savory

cooking sweet potato greens

growing sweet potatoes

It’s finally happened. After one year and one heartbreak, we have finally tasted the deliciousness of sweet potato leaves. We grew sweet potatoes last year and right when we were about to pick and cook the greens up, a deer came through and cleaned us out. Because our sweet potato patch was small, we never had enough green to try again. Eight weeks ago, we planted potatoes and sweet potatoes in our backyard garden bed. Now, it’s a sea of green as the sweet potato vines have grown and found their way around the green beans creating a living mulch.

We were dorkishly excited about the whole process. I wish I could say it was the buildup of anticipation from the year before, but let’s get real, this is just the kind of thing gets us going. Sweet potato leaves are loaded with vitamin K, vitamin B6, fiber, potassium and manganese. Just don’t over harvest the leaves as it can hurt your sweet potato harvest.

cutting-sweet-potato-leaves-to-eat

You have to love a plant you can eat top to tail. Thanks to Linda Ly and The CSA Cookbook, we are not only discovering more vegetables that can be completely used as a whole, but we are also learning ways of cooking them up. Below is the recipe we used in our first round of cooking sweet potato greens. As tasty as it was, next time we cook these leaves as a side dish, we are going straight to the recipe from The CSA Cookbook.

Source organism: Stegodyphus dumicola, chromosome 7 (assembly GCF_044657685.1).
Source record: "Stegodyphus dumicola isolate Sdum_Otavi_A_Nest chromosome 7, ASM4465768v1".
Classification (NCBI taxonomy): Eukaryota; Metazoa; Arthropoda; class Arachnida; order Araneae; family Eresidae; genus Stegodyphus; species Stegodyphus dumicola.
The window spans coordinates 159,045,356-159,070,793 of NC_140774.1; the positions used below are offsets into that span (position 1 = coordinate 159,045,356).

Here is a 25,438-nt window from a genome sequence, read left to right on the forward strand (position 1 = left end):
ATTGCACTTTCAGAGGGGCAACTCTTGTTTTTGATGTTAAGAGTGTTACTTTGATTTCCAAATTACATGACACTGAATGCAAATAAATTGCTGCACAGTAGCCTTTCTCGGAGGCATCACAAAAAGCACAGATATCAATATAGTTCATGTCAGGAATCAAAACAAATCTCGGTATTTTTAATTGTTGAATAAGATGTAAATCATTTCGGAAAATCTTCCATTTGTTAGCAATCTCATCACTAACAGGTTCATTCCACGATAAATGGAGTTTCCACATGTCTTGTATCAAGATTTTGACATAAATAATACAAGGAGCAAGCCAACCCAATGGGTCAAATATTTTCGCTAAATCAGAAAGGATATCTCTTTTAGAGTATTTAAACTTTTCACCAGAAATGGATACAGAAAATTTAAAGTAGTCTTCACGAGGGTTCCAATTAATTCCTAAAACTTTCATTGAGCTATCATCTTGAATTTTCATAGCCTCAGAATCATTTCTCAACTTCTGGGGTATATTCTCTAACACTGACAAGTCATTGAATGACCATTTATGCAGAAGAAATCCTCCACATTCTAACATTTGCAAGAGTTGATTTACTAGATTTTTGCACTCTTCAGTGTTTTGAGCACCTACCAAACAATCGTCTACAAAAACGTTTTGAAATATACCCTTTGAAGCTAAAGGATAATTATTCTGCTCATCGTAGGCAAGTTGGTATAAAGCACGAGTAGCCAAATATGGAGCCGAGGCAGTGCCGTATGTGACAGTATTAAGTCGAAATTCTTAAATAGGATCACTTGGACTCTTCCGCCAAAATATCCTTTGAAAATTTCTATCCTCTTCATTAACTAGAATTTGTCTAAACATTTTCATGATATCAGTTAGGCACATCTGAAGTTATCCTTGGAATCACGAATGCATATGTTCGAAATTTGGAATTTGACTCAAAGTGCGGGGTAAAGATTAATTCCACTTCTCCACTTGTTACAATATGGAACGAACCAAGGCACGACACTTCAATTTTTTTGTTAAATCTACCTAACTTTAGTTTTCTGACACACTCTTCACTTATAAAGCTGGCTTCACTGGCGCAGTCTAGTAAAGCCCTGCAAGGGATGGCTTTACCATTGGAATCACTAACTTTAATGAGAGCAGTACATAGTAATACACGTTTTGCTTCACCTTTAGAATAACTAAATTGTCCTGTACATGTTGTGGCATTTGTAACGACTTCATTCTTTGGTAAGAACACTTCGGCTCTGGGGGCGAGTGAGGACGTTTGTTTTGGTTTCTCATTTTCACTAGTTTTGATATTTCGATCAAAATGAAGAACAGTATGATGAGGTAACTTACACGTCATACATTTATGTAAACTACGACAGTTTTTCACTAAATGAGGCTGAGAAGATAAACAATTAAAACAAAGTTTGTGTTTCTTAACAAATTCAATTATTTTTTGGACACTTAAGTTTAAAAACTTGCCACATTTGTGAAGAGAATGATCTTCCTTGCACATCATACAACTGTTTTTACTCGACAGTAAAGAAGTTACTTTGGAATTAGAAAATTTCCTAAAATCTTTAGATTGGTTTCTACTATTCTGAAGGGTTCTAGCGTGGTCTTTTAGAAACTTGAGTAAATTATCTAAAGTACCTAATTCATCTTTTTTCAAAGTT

Maple Pecan Sweet Potato Greens

Ingredients:

8 cups, rinsed sweet potato leaves 
1 tablespoons olive oil
1/2 small yellow onion, diced
2 teaspoons sugar
1/2 tablespoon cider vinegar
1 cup vegetable or chicken stock
1 1/2 tablespoons maple syrup

2 tablespoons crushed pecans (optional)

Heat olive oil in a large saucepan over medium heat and stir in the onion and garlic. Cook and stir until the onion softens and turns translucent about 5 minutes.

Stir in the sugar, vinegar, maple syrup, and vegetable stock bringing the mix to a boil over high heat.

bring-to-boil

Then, add in the sweet potato leaves and cook them until wilted (about 5 minutes).

cooking-sweet-potato-leaves
Sprinkle with pecans before serving.

eating-sweet-potato-leaves

I don’t know how appealing cooked greens can appear, but I assure you this is a delightful dish. We ate ours with salmon and a stir-fry using green beans from the garden. We were so hungry before this meal we forgot to add the pecans. It is something the both of us thought would take these sweet potato leaves to the next level. When don’t pecans and maple syrup go together?

With our sweet potatoes safely growing within our fenced-in backyard, we look forward to trying these leaves a number of ways this summer.

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